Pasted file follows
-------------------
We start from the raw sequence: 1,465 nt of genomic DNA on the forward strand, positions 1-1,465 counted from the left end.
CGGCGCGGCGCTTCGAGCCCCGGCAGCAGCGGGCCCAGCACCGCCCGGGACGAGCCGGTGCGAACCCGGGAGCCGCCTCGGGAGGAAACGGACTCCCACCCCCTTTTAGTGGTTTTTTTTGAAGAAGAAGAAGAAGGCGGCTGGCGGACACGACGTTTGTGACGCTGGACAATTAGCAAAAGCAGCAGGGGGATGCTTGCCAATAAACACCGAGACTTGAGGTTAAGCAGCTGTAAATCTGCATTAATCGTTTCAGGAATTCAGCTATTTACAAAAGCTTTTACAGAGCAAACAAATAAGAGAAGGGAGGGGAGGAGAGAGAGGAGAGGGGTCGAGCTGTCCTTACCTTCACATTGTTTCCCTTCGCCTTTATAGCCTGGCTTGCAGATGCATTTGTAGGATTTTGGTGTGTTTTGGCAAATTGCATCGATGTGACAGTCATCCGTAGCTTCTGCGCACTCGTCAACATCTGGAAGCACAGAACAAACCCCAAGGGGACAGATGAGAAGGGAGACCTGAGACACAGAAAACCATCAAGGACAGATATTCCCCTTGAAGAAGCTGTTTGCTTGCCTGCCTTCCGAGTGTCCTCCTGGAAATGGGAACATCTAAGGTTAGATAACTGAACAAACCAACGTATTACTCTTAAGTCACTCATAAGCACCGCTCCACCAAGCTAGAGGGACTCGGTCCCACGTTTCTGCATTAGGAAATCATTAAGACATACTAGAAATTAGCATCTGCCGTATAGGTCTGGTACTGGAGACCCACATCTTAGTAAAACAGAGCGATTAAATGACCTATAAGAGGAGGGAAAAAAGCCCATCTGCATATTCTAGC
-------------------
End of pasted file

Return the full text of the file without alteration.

We start from the raw sequence: 1,465 nt of genomic DNA on the forward strand, positions 1-1,465 counted from the left end.
CGGCGCGGCGCTTCGAGCCCCGGCAGCAGCGGGCCCAGCACCGCCCGGGACGAGCCGGTGCGAACCCGGGAGCCGCCTCGGGAGGAAACGGACTCCCACCCCCTTTTAGTGGTTTTTTTTGAAGAAGAAGAAGAAGGCGGCTGGCGGACACGACGTTTGTGACGCTGGACAATTAGCAAAAGCAGCAGGGGGATGCTTGCCAATAAACACCGAGACTTGAGGTTAAGCAGCTGTAAATCTGCATTAATCGTTTCAGGAATTCAGCTATTTACAAAAGCTTTTACAGAGCAAACAAATAAGAGAAGGGAGGGGAGGAGAGAGAGGAGAGGGGTCGAGCTGTCCTTACCTTCACATTGTTTCCCTTCGCCTTTATAGCCTGGCTTGCAGATGCATTTGTAGGATTTTGGTGTGTTTTGGCAAATTGCATCGATGTGACAGTCATCCGTAGCTTCTGCGCACTCGTCAACATCTGGAAGCACAGAACAAACCCCAAGGGGACAGATGAGAAGGGAGACCTGAGACACAGAAAACCATCAAGGACAGATATTCCCCTTGAAGAAGCTGTTTGCTTGCCTGCCTTCCGAGTGTCCTCCTGGAAATGGGAACATCTAAGGTTAGATAACTGAACAAACCAACGTATTACTCTTAAGTCACTCATAAGCACCGCTCCACCAAGCTAGAGGGACTCGGTCCCACGTTTCTGCATTAGGAAATCATTAAGACATACTAGAAATTAGCATCTGCCGTATAGGTCTGGTACTGGAGACCCACATCTTAGTAAAACAGAGCGATTAAATGACCTATAAGAGGAGGGAAAAAAGCCCATCTGCATATTCTAGC